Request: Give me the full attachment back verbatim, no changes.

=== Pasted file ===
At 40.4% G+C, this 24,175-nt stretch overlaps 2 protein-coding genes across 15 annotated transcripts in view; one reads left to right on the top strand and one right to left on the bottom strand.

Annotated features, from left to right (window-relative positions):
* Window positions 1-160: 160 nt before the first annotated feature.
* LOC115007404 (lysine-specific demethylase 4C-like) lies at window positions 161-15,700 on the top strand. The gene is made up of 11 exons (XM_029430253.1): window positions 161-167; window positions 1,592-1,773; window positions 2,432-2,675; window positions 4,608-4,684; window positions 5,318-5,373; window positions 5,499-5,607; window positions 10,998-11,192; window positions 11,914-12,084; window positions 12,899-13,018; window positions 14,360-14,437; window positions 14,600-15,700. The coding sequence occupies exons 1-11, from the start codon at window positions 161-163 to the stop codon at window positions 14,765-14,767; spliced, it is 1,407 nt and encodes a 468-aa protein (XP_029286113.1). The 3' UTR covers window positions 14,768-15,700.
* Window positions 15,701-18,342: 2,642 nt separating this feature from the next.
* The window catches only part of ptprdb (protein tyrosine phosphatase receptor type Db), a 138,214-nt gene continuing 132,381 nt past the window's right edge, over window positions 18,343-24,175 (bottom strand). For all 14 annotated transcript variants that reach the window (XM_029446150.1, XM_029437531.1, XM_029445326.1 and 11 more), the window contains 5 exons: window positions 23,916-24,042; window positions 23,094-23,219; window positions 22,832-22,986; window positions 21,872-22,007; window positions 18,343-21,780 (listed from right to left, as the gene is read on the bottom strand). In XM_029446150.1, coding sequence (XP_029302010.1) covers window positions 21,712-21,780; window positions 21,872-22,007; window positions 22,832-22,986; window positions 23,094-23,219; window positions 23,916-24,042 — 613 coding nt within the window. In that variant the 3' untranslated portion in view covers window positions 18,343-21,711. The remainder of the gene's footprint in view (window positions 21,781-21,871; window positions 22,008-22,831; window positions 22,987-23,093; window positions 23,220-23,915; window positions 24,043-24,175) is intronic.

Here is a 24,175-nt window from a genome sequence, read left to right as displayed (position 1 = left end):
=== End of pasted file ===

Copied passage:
At 40.4% G+C, this 24,175-nt stretch overlaps 2 protein-coding genes across 15 annotated transcripts in view; one reads left to right on the top strand and one right to left on the bottom strand.

Annotated features, from left to right (window-relative positions):
* Window positions 1-160: 160 nt before the first annotated feature.
* LOC115007404 (lysine-specific demethylase 4C-like) lies at window positions 161-15,700 on the top strand. The gene is made up of 11 exons (XM_029430253.1): window positions 161-167; window positions 1,592-1,773; window positions 2,432-2,675; window positions 4,608-4,684; window positions 5,318-5,373; window positions 5,499-5,607; window positions 10,998-11,192; window positions 11,914-12,084; window positions 12,899-13,018; window positions 14,360-14,437; window positions 14,600-15,700. The coding sequence occupies exons 1-11, from the start codon at window positions 161-163 to the stop codon at window positions 14,765-14,767; spliced, it is 1,407 nt and encodes a 468-aa protein (XP_029286113.1). The 3' UTR covers window positions 14,768-15,700.
* Window positions 15,701-18,342: 2,642 nt separating this feature from the next.
* The window catches only part of ptprdb (protein tyrosine phosphatase receptor type Db), a 138,214-nt gene continuing 132,381 nt past the window's right edge, over window positions 18,343-24,175 (bottom strand). For all 14 annotated transcript variants that reach the window (XM_029446150.1, XM_029437531.1, XM_029445326.1 and 11 more), the window contains 5 exons: window positions 23,916-24,042; window positions 23,094-23,219; window positions 22,832-22,986; window positions 21,872-22,007; window positions 18,343-21,780 (listed from right to left, as the gene is read on the bottom strand). In XM_029446150.1, coding sequence (XP_029302010.1) covers window positions 21,712-21,780; window positions 21,872-22,007; window positions 22,832-22,986; window positions 23,094-23,219; window positions 23,916-24,042 — 613 coding nt within the window. In that variant the 3' untranslated portion in view covers window positions 18,343-21,711. The remainder of the gene's footprint in view (window positions 21,781-21,871; window positions 22,008-22,831; window positions 22,987-23,093; window positions 23,220-23,915; window positions 24,043-24,175) is intronic.

Here is a 24,175-nt window from a genome sequence, read left to right as displayed (position 1 = left end):